We’re all very proud of this animation project. I worked with the client to develop a concept and style. After green-lighting, I wrote scripts and worked with animators, illustrators, composers, VO artists and sound designers. Across all the elements: animation, script, voice over and sound design, there is a warm, playful, friendly tone.
The animation explains how peer to peer lending and invoice financing work. It is the second video I have produced for this client. The first is a talking head interview video on a similar topic, for a more traditional investor audience.
I worked with illustrator Peter Ayres to develop the character of Cupid With A Calculator. Peter is also responsible for the logos for Sound Asleep, a short film I am working on.
Last minute request: 7 video responses to the Chancellor’s speech, all online in a few hours!
I have a long standing relationship with New York based global law firm White and Case. I often make relatively fast turnaround Thought Leadership style pieces for them. These highly targeted videos are part of their ongoing PR and sales strategy. Usually I turn around a video in a few days. I also do a little media training there.
On Monday 15th of March I was in their offices for media training, when they informed me that they wanted to shoot a video that day, and have it online that evening. And they wanted to shoot another 6 the next day, and have them online that same evening too. And continue with the media training at the same time.
I love a challenge, and in terms of timescale, surprises and multi-tasking, this was certainly that. For the full story, read on… Continue reading
My videos for the new XCOM2 game create a niche internet sensation.
I was recently hired to create four unusual pre-launch PR videos for XCOM2, a turn based strategy/action video game. The game takes place in a world in which aliens have taken over Earth, and the player leads a small band of guerilla soldiers to fight back.
The promotional videos, designed to create anticipation in the UK audience, take the form of video tutorials and walk throughs, but unlike the typical presentation, these are presented by veteran newsreader and children’s TV presenter Fred Dinenage (How – ITV, How2 – ITV) who explains from his post apocalyptic space ship your role and responsibilities as well as the techniques that will help save the planet and defeat the aliens.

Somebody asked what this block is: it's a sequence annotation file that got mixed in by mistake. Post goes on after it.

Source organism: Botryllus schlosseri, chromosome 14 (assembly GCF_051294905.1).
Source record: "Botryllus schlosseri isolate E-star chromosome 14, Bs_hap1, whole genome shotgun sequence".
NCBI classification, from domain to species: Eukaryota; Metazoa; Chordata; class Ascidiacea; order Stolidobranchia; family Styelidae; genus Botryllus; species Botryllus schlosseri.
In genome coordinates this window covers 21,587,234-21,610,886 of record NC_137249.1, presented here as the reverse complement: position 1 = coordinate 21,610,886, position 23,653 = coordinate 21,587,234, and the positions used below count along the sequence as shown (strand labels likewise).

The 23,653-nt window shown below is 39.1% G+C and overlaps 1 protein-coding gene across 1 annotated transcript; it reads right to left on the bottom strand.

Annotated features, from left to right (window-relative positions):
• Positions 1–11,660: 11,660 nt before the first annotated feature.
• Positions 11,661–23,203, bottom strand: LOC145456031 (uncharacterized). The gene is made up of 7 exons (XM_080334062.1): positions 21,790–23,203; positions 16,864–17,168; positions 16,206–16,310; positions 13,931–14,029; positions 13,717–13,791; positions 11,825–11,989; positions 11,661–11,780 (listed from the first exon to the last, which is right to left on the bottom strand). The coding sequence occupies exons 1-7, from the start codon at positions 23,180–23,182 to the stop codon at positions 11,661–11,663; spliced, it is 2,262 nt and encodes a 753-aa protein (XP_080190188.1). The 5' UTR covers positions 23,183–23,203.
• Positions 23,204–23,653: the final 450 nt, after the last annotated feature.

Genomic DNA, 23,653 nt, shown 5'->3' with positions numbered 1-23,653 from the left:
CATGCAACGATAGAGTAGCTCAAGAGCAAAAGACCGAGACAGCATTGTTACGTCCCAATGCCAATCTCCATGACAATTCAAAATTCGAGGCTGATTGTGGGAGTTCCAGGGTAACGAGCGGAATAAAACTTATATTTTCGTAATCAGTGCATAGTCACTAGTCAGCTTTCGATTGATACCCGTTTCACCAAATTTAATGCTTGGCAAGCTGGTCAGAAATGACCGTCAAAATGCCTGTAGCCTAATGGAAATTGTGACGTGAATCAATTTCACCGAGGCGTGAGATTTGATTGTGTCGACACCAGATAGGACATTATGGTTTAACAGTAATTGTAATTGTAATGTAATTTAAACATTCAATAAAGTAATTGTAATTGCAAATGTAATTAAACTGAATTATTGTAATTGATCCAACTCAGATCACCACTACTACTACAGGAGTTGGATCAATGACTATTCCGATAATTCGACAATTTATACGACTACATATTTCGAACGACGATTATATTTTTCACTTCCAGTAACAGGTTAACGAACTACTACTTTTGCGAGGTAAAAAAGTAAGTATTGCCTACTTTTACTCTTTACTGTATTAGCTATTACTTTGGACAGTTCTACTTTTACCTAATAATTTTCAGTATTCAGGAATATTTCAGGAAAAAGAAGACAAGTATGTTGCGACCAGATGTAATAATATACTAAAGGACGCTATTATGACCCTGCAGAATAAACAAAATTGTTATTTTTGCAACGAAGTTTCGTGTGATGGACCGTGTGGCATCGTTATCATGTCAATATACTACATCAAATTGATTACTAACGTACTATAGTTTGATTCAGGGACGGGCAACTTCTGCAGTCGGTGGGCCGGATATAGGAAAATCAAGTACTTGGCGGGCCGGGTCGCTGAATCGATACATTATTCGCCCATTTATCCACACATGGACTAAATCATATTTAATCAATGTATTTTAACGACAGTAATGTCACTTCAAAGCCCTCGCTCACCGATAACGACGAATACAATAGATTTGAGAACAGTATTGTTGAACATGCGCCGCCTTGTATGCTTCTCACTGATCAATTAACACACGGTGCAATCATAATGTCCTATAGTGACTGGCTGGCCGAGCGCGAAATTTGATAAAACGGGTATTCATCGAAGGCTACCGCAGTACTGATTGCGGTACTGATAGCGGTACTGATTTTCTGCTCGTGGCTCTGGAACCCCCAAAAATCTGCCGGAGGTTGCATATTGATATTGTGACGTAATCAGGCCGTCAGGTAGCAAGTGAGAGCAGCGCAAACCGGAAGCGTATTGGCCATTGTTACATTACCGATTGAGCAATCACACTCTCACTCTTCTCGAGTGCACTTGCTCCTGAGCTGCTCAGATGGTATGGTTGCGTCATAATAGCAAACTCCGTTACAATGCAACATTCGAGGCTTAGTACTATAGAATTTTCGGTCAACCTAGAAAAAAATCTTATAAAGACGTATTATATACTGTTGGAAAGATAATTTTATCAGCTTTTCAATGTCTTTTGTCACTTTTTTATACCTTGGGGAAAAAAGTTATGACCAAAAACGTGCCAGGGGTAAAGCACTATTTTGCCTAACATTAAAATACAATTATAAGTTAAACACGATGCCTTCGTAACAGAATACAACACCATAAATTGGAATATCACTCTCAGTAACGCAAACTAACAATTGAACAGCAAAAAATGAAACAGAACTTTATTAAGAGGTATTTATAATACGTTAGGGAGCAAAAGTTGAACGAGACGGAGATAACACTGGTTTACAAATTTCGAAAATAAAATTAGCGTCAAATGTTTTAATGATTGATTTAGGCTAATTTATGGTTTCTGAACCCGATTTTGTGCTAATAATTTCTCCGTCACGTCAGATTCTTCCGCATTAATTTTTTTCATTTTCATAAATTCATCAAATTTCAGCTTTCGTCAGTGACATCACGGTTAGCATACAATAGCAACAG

Youtube, gamer magazines, blogs and forums were awash with comments. Everything from Americans asking: “who is the bald guy?” to
“hysterical – I needed this!”
“What the Dinenage”
“This may be the greatest piece of regional specific marketing I’ve ever seen.”
“lol what the ****, I actually needed this but what a hilarious way to present it”
“You know **** gets real when Fred Dinenage tells you about an alien threat..”
“what an epic blast from the past… Whoever came up with this idea, give them a raise!”
“Brilliant – this is just perfect – thank you”.
And of course “That’s HOW for NOW!”
For this tip, you’ll need a brilliant director, and a charismatic presenter with a place in many people’s hearts!
I’ve just finished filming with Fred Dinenage. Readers of a particular vintage may remember him as the long standing presenter of ITV’s How show in the 70s. Younger readers like me grew up on Fred’s tips, alongside Gareth “Gaz Top” Jones, and Carol Vorderman, on CITV’s How 2.
Fred is a veteran broadcaster and a bit of a legend to anyone who grew up with kids TV in Britain. We’ve been filming some How 2 spoofs for the launch of a new video game, and I can assure you, he definitely still has it! Funny, super easy to work with, and put up with me making him say everything in a million different ways.
And he taught me How‘s famous sign off style.
I’m not one for Xmas music. Or pop music for that matter. I never know what’s at number 1 in the charts. Which is why I was clearly the number 1 choice of producer / director for a brand video for Morrison’s with Tony Mortimer, of East 17. He wrote 1994’s Christmas number 1, Stay Another Day. Complete with furry white coat like in the original music video, Tony appears in a tongue-in-cheek film about how Christmas music is annoying rubbish.
2014 roundup in films, videos and events
2014 was a busy year of film making, crowd funding, unusual events and laughter.
In the spring I ran our annual Trafalgar Square pillow-fight, and released a very fast turn around viral video to accompany it. This massive event launched Sound Asleep on Kickstarter. And thanks to 150 backers, we successfully crowd funded the short film, a comedy about insomnia. You can read more about the very unusual campaign, including quirky videos, more pillow fights, a sleep over and a bed time themed closing party on the Sound Asleep website. Later in the spring I made a film for the Daily Telegraph‘s business club. And in April my Citibank commercials were runners-up for the 2014 Focal Award.